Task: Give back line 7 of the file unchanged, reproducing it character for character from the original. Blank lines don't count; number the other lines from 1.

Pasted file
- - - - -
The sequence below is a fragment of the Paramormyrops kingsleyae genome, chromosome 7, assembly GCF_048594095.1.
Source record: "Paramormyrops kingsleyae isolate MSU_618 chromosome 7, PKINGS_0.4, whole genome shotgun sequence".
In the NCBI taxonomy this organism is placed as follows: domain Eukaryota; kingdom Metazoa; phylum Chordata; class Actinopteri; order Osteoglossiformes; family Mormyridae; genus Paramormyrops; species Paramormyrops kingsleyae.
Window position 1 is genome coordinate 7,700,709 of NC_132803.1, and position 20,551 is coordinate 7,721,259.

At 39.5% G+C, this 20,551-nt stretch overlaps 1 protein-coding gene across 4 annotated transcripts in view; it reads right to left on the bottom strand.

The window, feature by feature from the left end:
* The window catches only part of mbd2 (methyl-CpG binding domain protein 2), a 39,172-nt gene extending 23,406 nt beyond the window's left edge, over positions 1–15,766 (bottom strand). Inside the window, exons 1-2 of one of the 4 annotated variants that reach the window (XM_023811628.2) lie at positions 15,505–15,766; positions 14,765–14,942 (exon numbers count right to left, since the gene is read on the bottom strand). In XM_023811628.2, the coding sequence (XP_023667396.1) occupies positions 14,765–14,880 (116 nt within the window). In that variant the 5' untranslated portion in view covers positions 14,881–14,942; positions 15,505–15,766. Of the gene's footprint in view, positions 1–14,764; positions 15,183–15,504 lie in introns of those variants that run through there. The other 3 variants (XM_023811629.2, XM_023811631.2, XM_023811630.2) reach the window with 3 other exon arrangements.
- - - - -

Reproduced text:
* The window catches only part of mbd2 (methyl-CpG binding domain protein 2), a 39,172-nt gene extending 23,406 nt beyond the window's left edge, over positions 1–15,766 (bottom strand). Inside the window, exons 1-2 of one of the 4 annotated variants that reach the window (XM_023811628.2) lie at positions 15,505–15,766; positions 14,765–14,942 (exon numbers count right to left, since the gene is read on the bottom strand). In XM_023811628.2, the coding sequence (XP_023667396.1) occupies positions 14,765–14,880 (116 nt within the window). In that variant the 5' untranslated portion in view covers positions 14,881–14,942; positions 15,505–15,766. Of the gene's footprint in view, positions 1–14,764; positions 15,183–15,504 lie in introns of those variants that run through there. The other 3 variants (XM_023811629.2, XM_023811631.2, XM_023811630.2) reach the window with 3 other exon arrangements.